The Unique Free Agent Opportunity

In Miami last week, Andy MacPhail dropped hints as to how the MacPhail Era of Phillies baseball will begin. First with the announcement of his decision to retain manager Pete Mackanin and then with public comments on the team’s offseason plans which Jake Kaplan of The Inquirer laid out earlier this week. Here’s an excerpt of the key MacPhail quote on signing free agents:

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Adam Loewen Wins, Time Is A Flat Circle

In the 5th inning of last night’s Phillies game, a chain of events set the stage for an event not seen in Major League Baseball since The Sopranos was appointment Sunday night viewing. A lineout sandwiched between two singles followed by an impressive strikeout of Yoenis Cespedes on three pitches brought the left-handed batter Lucas Duda to the plate with men on 1st and 2nd and two out to face the righty David Buchanan. With the Phillies clinging to a 3-1 lead, Pete Mackanin faced a decision and, in a case of either overmanaging or shrewd usage of overflowing September bullpens depending on your perspective, he opted to signal to the bullpen for a lefty. Enter Adam Loewen.

Prior to last night, Loewen had thrown 17 innings for the Phillies this season with terrible results save for a good K-rate: 20 H, 15 ER, 23.8 K%, 17.9 BB%, 2.06 WHIP, 7.94 ERA. This extreme proclivity for allowing baserunners made Mackanin’s decision a move that would be immediately second guessed if it didn’t work out, but as fate would have it Loewen struck out Duda to end the inning (video clip). He then remained in the game to bat for himself in the bottom of the 5th in what was likely a nice gesture to the pitcher turned position player turned pitcher. Sometimes nice gestures pay off and Loewen rewarded the Phillies with his first major league hit since 9/26/2011. But that would be neither the only nor the most notable “first major league X since XX/XX/XXXX” of Loewen’s evening.

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The Ethics of Tanking

During last night’s series opener against the New York Mets, a brief debate emerged on Twitter about the ethics of tanking. It’s no secret that the Phillies had no designs of being a winning team in 2015, and though no one involved with the team will openly admit it, every loss has been good for the Phillies as it has nudged them closer and closer to the first overall pick in the 2016 draft.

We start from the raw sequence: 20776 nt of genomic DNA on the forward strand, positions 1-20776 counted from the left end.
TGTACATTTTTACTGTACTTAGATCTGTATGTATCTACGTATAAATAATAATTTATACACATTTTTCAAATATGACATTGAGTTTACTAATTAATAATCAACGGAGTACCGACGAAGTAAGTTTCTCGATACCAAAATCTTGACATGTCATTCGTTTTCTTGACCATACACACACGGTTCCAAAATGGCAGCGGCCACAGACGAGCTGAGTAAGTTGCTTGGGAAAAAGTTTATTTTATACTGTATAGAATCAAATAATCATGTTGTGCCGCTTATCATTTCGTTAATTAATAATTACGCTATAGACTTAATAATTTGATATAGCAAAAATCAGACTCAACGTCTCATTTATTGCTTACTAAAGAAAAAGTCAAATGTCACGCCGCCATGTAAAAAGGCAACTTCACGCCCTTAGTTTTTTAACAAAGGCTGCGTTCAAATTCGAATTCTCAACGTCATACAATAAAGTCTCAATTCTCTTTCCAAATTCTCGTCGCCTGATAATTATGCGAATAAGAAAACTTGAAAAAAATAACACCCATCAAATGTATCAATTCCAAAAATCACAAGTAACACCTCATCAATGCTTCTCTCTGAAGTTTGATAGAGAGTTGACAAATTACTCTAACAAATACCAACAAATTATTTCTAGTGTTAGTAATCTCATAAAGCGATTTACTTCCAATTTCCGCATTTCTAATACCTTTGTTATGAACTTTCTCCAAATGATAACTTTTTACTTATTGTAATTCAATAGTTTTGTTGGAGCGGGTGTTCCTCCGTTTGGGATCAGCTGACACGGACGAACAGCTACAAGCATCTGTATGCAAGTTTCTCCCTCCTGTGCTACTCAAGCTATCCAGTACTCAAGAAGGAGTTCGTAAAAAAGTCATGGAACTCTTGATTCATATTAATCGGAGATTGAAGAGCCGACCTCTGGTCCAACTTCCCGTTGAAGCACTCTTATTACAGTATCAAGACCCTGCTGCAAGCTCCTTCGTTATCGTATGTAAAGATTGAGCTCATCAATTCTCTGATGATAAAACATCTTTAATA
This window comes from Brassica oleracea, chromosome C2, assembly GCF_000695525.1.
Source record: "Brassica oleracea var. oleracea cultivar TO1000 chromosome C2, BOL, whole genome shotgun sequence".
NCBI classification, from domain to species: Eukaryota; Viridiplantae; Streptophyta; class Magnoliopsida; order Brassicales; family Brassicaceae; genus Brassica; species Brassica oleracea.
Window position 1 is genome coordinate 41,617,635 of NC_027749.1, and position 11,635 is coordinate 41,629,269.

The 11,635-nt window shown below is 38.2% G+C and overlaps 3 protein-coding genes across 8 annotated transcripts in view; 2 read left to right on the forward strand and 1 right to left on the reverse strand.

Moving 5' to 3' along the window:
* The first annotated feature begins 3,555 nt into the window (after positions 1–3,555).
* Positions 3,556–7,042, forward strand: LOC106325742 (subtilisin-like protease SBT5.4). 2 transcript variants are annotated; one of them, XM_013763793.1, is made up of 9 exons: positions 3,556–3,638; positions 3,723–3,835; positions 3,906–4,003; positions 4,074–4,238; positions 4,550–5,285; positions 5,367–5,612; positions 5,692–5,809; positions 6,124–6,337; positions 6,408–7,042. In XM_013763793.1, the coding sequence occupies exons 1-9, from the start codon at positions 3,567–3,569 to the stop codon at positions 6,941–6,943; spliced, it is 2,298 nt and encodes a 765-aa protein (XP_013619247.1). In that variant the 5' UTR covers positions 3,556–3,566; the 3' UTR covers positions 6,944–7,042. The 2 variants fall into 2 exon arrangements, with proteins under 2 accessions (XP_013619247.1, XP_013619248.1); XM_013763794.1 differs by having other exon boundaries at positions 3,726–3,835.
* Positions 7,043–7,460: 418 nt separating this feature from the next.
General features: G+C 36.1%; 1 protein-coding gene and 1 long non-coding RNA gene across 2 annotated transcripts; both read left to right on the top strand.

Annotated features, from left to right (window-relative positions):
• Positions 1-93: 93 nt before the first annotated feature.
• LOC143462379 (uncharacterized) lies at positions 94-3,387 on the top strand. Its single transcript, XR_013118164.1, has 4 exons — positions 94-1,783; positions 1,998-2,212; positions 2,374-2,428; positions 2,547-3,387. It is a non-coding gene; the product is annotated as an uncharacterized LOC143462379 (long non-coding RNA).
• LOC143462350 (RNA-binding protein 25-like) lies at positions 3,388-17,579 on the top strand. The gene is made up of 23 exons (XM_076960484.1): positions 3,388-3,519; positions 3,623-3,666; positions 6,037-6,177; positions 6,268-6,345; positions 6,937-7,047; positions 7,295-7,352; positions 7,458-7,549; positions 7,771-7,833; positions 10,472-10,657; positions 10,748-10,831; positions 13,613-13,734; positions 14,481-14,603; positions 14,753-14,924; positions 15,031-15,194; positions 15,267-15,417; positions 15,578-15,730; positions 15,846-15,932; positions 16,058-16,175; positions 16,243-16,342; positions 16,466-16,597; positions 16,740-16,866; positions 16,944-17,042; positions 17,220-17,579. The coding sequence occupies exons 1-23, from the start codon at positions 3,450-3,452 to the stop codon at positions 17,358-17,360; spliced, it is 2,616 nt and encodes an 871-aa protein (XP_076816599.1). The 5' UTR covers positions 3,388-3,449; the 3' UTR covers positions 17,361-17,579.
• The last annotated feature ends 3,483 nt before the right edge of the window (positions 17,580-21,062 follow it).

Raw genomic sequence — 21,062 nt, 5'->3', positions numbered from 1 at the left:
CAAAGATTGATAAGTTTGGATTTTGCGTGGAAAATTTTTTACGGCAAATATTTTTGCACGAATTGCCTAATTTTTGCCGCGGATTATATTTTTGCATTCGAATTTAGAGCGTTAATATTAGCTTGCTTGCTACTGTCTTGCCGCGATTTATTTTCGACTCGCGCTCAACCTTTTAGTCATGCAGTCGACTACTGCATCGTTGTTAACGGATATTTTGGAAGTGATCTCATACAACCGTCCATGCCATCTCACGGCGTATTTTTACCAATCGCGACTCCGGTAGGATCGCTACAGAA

Someone tweeted a complaint at Kevin Cooney, the Phillies’ beat writer for the Bucks County Courier Times, because the Phillies appeared to be playing with an intent to win Tuesday’s game. Kevin responded:

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Jonathan Papelbon Tried to Choke Bryce Harper

The Phillies scored eight runs in the ninth inning, including five against closer Jonathan Papelbon, to break a 4-4 tie in Sunday’s win against the Washington Nationals. That wasn’t the big story during and after the game, however.

Outfielder Bryce Harper flied out to start the bottom of the eighth inning and he didn’t run it out with a lot of effort. On his walk back to the dugout, Papelbon was seen barking at Harper and continued to jaw at him as the NL MVP candidate made his way down the steps. Harper returned serve, which prompted Papelbon to lunge at Harper, wrapping a hand around his throat. The two were quickly separated.

Here’s video of the incident:

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Aaron Altherr Hit An Inside-the-Park Grand Slam

Aaron Altherr gave the Phillies a 4-1 lead last night when he hit what turned out to be an inside-the-park grand slam against Nationals starter Jordan Zimmermann. The outfielder hit a sinking liner in front of center fielder Michael Taylor, who made an ill-fated dive. He never touched the ball, which skipped past him towards the fence. The three runners on base scored easily and Altherr scampered home without a throw.

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The Phillies Should Explore Trading Cody Asche

Third baseman Cody Asche hit a pair of solo home runs in Tuesday night’s 6-2 win against the Miami Marlins. It’s the first multi-homer game of his three-year career. Surprisingly, it was also his first multi-hit game since August 14.

Asche currently holds a subpar .303 weighted on-base average. The National League average for third basemen is .323 and the average for left fielders is .320. He would rank ahead of only Pablo Sandoval (.288) among qualified third basemen and ahead of only Michael Taylor (.280) and Ichiro Suzuki (.259) among left fielders with 400-plus plate appearances.

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